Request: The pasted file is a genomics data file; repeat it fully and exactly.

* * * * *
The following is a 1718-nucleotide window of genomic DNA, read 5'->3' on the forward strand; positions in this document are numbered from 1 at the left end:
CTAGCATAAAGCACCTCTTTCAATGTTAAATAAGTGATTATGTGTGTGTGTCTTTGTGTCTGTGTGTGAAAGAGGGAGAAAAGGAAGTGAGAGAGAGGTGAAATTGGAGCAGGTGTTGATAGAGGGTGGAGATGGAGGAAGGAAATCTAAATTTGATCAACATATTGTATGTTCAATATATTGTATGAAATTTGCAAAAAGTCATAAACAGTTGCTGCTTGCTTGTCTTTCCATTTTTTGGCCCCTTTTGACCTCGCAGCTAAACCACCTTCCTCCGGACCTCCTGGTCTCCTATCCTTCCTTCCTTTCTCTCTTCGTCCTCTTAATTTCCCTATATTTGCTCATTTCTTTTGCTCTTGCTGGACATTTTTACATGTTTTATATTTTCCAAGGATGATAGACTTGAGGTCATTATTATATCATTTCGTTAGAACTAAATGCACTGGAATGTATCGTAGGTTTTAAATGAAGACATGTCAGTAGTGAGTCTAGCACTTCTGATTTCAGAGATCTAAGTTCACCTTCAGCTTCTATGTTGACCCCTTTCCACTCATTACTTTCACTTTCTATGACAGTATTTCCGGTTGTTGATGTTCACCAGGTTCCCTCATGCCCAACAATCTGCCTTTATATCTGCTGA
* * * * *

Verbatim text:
The following is a 1718-nucleotide window of genomic DNA, read 5'->3' on the forward strand; positions in this document are numbered from 1 at the left end:
CTAGCATAAAGCACCTCTTTCAATGTTAAATAAGTGATTATGTGTGTGTGTCTTTGTGTCTGTGTGTGAAAGAGGGAGAAAAGGAAGTGAGAGAGAGGTGAAATTGGAGCAGGTGTTGATAGAGGGTGGAGATGGAGGAAGGAAATCTAAATTTGATCAACATATTGTATGTTCAATATATTGTATGAAATTTGCAAAAAGTCATAAACAGTTGCTGCTTGCTTGTCTTTCCATTTTTTGGCCCCTTTTGACCTCGCAGCTAAACCACCTTCCTCCGGACCTCCTGGTCTCCTATCCTTCCTTCCTTTCTCTCTTCGTCCTCTTAATTTCCCTATATTTGCTCATTTCTTTTGCTCTTGCTGGACATTTTTACATGTTTTATATTTTCCAAGGATGATAGACTTGAGGTCATTATTATATCATTTCGTTAGAACTAAATGCACTGGAATGTATCGTAGGTTTTAAATGAAGACATGTCAGTAGTGAGTCTAGCACTTCTGATTTCAGAGATCTAAGTTCACCTTCAGCTTCTATGTTGACCCCTTTCCACTCATTACTTTCACTTTCTATGACAGTATTTCCGGTTGTTGATGTTCACCAGGTTCCCTCATGCCCAACAATCTGCCTTTATATCTGCTGA